Post image for Baby Barmbracks with Sherry

Baby Barmbracks with Sherry

by Laura on May 9, 2012

My Honey Girl and I spent the first week of April together in Ireland.  Beneath a cornflower blue sky and tucked into the soft Connemara mountains, celadon in sunlight, black in shadow, we settled into the Cashel House where Mrs. McEvilly and her soft-spoken staff surrounded us with their incomparable care, tucking hot water bottles into our beds on chilly evenings and placing our pajamas on top so they were warm, too, bringing us pots of tea and biscuits, and glasses of champagne, and books to read in comfortable chairs before turf fires, poached rhubarb for our morning porridge, and sandwiches and slices of rhubarb tart when we arrived back too late for dinner.  Without an itinerary we set about a proper vacation, that is, a week to do nothing but what suited us in the moment and focused primarily on total relaxation.  We took out our battered little rental car to wind through Connemara, north and south, east and west, as interest and whim took us, past wooly sheep doused in the pink and blue dyes used in this part of the world since Adam was a boy, past the blooming gorse, brilliant yellow, past men hunched to cut bricks of peat in the ancient bogs, and Irish gardens in bloom: daffodil and tulip, heather and camellia, crocus and rhododendron and azalea, hyacinth, narcissus, agapanthus, vinca and spring gentian.  In fact, I felt all week like a flower myself, with my own personal sunshine, my Honey Girl, beside me, waking from the long, grey dream of winter.  Through the windshield: the savage beauty of the landscape (curtsy here to Oscar Wilde), the barren loveliness of the Burren, its limestone softened by wildflower, the sea with all its shades of blue, its rock, its draped grass, thatched cottages walled with stone, and the odd shaggy cow.  We slept and hiked and lolled and ate and drank until we were so content we couldn’t wish for more—except perhaps that our time together wouldn’t end.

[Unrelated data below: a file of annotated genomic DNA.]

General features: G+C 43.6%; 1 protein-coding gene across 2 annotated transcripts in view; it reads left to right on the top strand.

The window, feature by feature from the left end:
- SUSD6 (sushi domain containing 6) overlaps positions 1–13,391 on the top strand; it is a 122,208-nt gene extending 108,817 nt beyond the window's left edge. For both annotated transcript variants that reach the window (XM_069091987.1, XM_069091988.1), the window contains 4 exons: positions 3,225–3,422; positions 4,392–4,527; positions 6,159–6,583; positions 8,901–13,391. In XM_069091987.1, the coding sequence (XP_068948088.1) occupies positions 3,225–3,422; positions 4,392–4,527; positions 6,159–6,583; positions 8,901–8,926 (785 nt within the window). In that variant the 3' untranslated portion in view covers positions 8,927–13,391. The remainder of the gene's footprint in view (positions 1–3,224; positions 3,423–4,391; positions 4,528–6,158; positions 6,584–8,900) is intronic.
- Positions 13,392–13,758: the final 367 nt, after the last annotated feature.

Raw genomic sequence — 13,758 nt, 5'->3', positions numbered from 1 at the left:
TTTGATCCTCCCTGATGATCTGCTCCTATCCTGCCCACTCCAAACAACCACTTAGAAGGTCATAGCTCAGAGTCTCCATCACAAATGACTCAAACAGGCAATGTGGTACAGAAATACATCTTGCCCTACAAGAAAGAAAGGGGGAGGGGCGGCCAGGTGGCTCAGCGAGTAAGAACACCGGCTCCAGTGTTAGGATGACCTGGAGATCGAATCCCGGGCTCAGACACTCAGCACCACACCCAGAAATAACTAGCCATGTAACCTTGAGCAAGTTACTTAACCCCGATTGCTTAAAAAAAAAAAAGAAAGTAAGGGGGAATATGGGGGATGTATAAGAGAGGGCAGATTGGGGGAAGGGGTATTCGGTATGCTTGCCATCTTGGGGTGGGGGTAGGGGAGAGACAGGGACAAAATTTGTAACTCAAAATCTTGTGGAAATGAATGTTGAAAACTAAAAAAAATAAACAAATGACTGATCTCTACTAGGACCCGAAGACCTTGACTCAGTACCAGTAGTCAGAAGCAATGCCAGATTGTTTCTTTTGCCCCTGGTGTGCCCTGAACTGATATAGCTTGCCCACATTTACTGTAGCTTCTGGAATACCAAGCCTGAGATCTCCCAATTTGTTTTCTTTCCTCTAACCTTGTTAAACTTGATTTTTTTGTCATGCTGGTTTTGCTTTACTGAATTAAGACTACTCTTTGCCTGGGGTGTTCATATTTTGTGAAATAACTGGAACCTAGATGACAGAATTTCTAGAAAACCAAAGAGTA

One of our favorite discoveries of the week was a barmbrack we ate at the Burren Perfumery, a charming spot with an herb garden, tea room, still room, and shop where they sell lovely wild-crafted perfumes and body products.  Barmbrack is a fruitcake, a keeping cake, perfect with a cup of strong tea.  The recipe I developed is a one-bowl stir-up.  I soaked raisins and sultanas and currants overnight in black tea and added homemade candied orange peel, big candied cherries, dark muscovado sugar, and sherry the next day.  The cake is dense and moist with pops of cherry and sherry against the earthiness of the tea and spice.  I made a big batch so I could share some with my pantry exchange group and the rest with family.  If you’re not keen on fruitcake, this one might change your mind.  I’m most happy that whenever I bake it or eat it, it will return me to the memory of first sharing it with my Honey Girl in the little oasis of our week together.

{ 18 comments… read them below or add one }

1 Egle May 9, 2012 at 11:18 pm

Laura, those cakes look totally scrumptious!
missed your posts but see you’re doing incredibly well :)

2 Laura May 10, 2012 at 7:41 am